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Flo_Evans
One crazy mofo
Saved by a Harley dude
(08-28-2007, 12:56 AM)
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OK so I live in the wonderful state of Missouri where you have to pay personal property tax on every fucking thing you own. I thought I was being slick and leased a car. Not so fast!

Apparently SAAB paid my personal property tax on the leased car and is now trying to bill me for it. Its been almost a year since I turned the car in so I am kinda like WTF? Am I really liable for this? And if I am why didn't I just have to pay it myself in the 1st place? And why the hell didn't they just include this in the monthly lease price instead of sticking me with a $1000 bill at the end of three years?!

F.U. SAAB! BMW for life now.
dog$
Hates quality gaming
(08-28-2007, 01:12 AM)
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12 CSR 10-113.200 - (3)(D)

(D) Leases of tangible personal property generally follow the same taxing guidelines as sales of tangible personal property. Leases of tangible personal property by Missouri lessors are subject to sales tax if the lessee obtains possession in Missouri.

And if anything, the most the dealer could have done would be to include the assessed tax during the year of sale. Beyond that, you would have to worry about whether the tax laws were changed and if they did, you would have even more headaches - what if you paid that $1000 bill on the first year only to find out years later that it should have been $700? Regardless, what should a dealership do with prepaid taxes, particularly if it's not in their business to deal with that type of asset?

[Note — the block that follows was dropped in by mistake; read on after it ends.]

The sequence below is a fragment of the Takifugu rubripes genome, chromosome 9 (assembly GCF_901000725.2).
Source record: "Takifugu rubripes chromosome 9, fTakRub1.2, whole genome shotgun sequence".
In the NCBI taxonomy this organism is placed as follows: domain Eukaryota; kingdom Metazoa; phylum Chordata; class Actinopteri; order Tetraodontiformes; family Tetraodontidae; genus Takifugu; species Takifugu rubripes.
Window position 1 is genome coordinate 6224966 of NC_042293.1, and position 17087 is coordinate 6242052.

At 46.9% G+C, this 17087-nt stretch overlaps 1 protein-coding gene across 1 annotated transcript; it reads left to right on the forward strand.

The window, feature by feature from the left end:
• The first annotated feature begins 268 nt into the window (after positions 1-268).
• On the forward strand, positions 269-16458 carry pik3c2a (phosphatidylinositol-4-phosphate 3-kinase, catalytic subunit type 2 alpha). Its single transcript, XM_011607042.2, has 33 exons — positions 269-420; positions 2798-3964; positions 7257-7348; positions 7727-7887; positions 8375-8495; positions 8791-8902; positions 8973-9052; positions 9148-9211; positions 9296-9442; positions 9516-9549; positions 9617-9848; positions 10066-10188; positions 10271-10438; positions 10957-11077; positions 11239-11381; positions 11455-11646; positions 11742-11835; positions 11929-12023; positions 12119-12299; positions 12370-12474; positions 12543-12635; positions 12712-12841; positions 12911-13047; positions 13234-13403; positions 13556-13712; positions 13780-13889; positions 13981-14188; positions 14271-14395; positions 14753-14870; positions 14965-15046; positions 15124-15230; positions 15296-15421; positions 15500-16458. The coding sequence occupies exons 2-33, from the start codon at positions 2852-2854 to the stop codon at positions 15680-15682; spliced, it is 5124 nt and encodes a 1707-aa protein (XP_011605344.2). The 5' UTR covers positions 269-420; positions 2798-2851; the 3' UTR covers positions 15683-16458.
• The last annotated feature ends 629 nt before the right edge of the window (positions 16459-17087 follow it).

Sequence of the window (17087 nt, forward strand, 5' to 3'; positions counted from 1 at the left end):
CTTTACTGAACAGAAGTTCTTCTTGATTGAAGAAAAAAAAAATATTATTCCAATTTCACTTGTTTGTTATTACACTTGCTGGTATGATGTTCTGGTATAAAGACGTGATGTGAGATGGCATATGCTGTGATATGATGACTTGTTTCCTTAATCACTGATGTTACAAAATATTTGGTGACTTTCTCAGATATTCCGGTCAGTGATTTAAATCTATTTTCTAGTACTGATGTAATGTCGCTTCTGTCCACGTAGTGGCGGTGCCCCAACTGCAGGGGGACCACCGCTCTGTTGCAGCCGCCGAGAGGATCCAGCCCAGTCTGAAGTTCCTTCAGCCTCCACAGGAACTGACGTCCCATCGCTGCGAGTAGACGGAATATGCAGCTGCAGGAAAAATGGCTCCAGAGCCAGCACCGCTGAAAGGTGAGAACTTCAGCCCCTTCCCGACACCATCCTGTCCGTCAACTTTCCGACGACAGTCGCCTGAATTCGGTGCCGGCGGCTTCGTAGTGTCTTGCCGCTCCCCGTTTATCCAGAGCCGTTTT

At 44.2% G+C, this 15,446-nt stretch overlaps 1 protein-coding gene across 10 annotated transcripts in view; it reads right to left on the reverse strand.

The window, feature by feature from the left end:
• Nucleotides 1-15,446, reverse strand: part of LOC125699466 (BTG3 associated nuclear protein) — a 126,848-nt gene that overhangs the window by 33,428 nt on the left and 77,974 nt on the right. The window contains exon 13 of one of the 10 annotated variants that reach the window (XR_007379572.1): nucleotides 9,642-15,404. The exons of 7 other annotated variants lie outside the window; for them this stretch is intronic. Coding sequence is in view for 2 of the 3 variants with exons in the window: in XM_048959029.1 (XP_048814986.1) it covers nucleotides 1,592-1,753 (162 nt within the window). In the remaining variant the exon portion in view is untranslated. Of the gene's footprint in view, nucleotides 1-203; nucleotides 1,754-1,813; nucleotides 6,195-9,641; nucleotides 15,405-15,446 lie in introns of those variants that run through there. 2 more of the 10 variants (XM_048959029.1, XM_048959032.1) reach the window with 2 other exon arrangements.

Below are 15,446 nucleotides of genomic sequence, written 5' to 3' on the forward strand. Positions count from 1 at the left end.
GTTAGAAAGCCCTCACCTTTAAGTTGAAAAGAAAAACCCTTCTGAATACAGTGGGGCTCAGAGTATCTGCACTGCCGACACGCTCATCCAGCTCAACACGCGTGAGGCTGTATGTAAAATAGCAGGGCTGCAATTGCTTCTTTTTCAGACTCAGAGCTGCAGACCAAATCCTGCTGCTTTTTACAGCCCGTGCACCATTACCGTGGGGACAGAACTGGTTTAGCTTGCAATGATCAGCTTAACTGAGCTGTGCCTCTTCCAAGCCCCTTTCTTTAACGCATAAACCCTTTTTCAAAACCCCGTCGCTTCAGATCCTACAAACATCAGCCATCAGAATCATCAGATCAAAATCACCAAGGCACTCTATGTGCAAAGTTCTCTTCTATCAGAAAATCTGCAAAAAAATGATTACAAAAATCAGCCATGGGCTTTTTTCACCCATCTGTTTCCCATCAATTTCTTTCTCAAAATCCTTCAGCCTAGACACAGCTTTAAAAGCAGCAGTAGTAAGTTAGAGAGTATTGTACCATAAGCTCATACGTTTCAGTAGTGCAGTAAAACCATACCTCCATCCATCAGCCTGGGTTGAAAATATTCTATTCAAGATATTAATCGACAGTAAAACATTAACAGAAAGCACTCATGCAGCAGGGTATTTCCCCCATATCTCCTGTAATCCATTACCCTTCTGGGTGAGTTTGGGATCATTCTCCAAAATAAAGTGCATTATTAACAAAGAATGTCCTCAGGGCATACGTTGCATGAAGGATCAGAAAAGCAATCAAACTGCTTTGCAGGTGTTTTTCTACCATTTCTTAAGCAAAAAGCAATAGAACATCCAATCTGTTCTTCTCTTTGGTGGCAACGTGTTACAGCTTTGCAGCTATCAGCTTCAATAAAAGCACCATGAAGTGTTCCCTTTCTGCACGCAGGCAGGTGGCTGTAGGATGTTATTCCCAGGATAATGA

To specifically answer your questions though, I wouldn't be able to give an accurate answer without seeing the terms of the lease.
Flo_Evans
One crazy mofo
Saved by a Harley dude
(08-28-2007, 01:27 AM)
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The thing is, I am cool with missouri. It's SAAB thats after me! Can they ding my credit for this? My lease says paid as agreed/account closed on my credit report now. I don't have a copy of the lease agreement but I am pretty sure I had them include all taxes in the price. Should I try and get them to produce the original lease agreement? Did I just skim over the fine print and miss this part? (quite possible)

And WTF missouri for charging personal property tax on a fuckin leased car! I don't pay pp tax in my stupid apartment. WTF. I might just move to illinois.